Psilocybe aztecorum belongs to a group of species that are well known for having historical use in ancient civilizations. Along with P. caerulescens, it is suspected to be “the flesh of the Gods”, or teonanacatl, legendary for its spiritual use among the Aztecs and related tribes. Its modern use is largely restricted to a recreational magic mushroom, with ceremonial use by the Nahua tribes of Mexico waning.
They are commonly known as “ninos” or “ninitos” (children, or little children) in Spanish, referring to their size; or “apipiltzin” (children of water) in Nahuatl, for their frequently growing near ravines or waterfalls. Further names are common among local tribes, attributed to its relatively large natural range throughout Mexico. Largely restricted to mountainous regions with higher elevations, they can also be found in Costa Rica and parts of the United States, where samples may be marked as Psilocybe bonetii, an old species now combined with P. aztecorum.
P. aztecorum may also be found in the wild as far as India. Psilocybe natarajanii is contentiously considered either a close relative or even the same species. Even as close relatives, they would require a microscope to differentiate. Due to its “generic Psilocybe” characteristics, it is commonly confused with other species:
- P. mexicana (the original sample of P. aztecorum was confused for this common species)
- P. baeocystis (a microscope is required to differentiate the two)
- P. quebecensis (only found in Quebec, Canada)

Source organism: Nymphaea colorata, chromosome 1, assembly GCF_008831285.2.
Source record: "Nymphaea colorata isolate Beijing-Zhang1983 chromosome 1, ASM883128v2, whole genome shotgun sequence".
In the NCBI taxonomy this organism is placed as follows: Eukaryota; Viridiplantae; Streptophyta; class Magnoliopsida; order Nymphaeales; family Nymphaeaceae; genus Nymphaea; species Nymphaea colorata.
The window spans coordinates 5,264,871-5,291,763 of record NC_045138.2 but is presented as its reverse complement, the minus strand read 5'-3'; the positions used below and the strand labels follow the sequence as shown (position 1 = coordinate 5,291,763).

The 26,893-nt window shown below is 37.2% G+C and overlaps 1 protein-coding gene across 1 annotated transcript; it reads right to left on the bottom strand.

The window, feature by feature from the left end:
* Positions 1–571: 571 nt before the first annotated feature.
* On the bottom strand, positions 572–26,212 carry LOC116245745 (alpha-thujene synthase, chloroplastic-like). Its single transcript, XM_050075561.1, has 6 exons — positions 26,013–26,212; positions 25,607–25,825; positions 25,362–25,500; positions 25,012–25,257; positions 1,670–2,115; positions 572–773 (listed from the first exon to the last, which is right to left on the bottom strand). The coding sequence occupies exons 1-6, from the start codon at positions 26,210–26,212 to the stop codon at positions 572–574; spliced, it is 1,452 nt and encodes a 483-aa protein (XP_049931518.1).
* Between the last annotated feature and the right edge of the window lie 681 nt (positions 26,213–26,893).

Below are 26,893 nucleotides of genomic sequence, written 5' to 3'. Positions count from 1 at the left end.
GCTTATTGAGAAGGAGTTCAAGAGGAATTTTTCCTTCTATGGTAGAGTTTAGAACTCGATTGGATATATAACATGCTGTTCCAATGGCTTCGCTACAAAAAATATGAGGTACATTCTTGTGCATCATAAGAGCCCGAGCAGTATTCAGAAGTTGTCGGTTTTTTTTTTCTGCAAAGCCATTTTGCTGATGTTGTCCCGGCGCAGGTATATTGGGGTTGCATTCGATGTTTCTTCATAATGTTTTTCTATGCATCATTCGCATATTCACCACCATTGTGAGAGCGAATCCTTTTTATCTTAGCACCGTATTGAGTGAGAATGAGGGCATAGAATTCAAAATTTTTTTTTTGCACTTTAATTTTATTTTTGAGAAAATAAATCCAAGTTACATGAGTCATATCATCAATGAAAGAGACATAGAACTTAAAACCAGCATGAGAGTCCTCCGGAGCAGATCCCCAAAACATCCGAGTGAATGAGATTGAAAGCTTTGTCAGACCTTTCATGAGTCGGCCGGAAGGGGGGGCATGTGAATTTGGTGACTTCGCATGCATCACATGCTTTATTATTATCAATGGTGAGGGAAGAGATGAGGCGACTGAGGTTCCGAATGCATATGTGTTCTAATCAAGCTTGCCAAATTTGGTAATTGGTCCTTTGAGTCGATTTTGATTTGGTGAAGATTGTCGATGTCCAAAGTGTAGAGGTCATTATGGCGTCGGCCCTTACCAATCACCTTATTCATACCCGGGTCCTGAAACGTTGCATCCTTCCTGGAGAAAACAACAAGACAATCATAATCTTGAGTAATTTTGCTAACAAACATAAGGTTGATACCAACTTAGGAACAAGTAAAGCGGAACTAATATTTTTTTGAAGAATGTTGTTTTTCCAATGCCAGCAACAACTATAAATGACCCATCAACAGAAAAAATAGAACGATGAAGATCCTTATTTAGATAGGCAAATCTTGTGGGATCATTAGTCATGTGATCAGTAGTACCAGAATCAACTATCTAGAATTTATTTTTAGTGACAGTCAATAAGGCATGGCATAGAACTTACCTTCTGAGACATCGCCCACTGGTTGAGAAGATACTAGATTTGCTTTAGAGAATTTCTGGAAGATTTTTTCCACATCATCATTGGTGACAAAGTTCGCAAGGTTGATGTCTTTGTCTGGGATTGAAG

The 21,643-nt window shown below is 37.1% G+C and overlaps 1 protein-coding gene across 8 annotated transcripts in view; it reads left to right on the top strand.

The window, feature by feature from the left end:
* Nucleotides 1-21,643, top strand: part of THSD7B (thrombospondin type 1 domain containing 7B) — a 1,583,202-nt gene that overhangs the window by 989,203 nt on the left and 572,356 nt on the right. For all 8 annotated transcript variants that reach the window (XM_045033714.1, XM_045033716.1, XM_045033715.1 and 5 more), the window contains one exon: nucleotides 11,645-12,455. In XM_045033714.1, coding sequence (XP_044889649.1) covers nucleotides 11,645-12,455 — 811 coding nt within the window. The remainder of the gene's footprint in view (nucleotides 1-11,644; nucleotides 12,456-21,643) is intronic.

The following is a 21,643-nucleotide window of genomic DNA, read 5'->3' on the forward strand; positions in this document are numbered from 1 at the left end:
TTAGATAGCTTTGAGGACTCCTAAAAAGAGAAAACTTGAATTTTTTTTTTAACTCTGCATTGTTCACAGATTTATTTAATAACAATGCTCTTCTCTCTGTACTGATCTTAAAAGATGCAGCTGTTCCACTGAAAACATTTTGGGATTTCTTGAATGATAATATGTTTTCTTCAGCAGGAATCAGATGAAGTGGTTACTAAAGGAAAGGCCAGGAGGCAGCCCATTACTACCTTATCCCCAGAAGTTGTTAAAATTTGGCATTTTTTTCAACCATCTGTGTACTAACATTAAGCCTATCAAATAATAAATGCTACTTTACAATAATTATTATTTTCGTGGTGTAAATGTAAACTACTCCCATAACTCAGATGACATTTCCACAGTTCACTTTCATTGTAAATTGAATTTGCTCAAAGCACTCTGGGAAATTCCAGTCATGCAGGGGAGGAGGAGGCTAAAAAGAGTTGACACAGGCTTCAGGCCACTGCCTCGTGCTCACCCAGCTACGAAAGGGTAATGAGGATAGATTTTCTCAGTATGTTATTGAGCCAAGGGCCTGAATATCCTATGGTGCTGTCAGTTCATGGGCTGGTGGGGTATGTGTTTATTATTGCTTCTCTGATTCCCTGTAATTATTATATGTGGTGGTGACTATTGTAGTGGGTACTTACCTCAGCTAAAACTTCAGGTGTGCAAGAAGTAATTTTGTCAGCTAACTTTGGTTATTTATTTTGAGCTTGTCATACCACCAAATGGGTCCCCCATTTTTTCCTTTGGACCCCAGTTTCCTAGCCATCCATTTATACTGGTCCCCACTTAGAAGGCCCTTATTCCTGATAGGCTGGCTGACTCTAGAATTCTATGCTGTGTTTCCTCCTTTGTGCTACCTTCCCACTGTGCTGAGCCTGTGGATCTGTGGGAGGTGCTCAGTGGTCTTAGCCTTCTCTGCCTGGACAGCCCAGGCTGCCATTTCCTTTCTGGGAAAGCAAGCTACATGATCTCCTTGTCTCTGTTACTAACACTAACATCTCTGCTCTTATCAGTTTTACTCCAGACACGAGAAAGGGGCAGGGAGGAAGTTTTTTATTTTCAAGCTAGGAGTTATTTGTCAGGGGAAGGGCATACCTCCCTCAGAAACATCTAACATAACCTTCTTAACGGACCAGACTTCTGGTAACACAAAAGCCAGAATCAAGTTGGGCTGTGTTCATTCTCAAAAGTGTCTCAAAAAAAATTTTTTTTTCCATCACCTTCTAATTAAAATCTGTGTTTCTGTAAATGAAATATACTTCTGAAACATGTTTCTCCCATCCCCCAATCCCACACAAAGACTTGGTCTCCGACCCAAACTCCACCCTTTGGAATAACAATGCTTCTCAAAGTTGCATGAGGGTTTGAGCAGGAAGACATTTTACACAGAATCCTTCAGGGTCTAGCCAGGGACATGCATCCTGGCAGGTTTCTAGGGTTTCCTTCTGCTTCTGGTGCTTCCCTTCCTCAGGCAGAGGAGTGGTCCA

- P. pseudoaztecorum (only found in India)
- P. pelliculosa (only found in the Pacific Northwest of North America)
A few features of P. aztecorum allow it to be successfully identified. The cap rarely bruises blue as a result of age or handling, only lightly at the edges, at odds with most of the other Psilocybe species. Further, these mushrooms frequently have “rhizomorphs” or “mycelial cords”, often appearing as white, branched root-like structures near the base of the stipe. While this characteristic may be rare among the Psilocybe genus, it may cause confusion with toxic mushrooms of other genera.
Aside from wild harvest, P. aztecorum may be cultivated from spores, or home grow kits or setups. Happily growing on nearly any lignacious (woody) substrate, they frequently form “bouquets” of five to 20 mushrooms. Their moderate to high potency, assessed by the American mycologist Paul Stamets, makes them a popular choice for size-restricted cultivation. Only two to four grams of these dried fruiting bodies can be considered a large dose. These small fungi boast a significant impact, both historically and through their potency.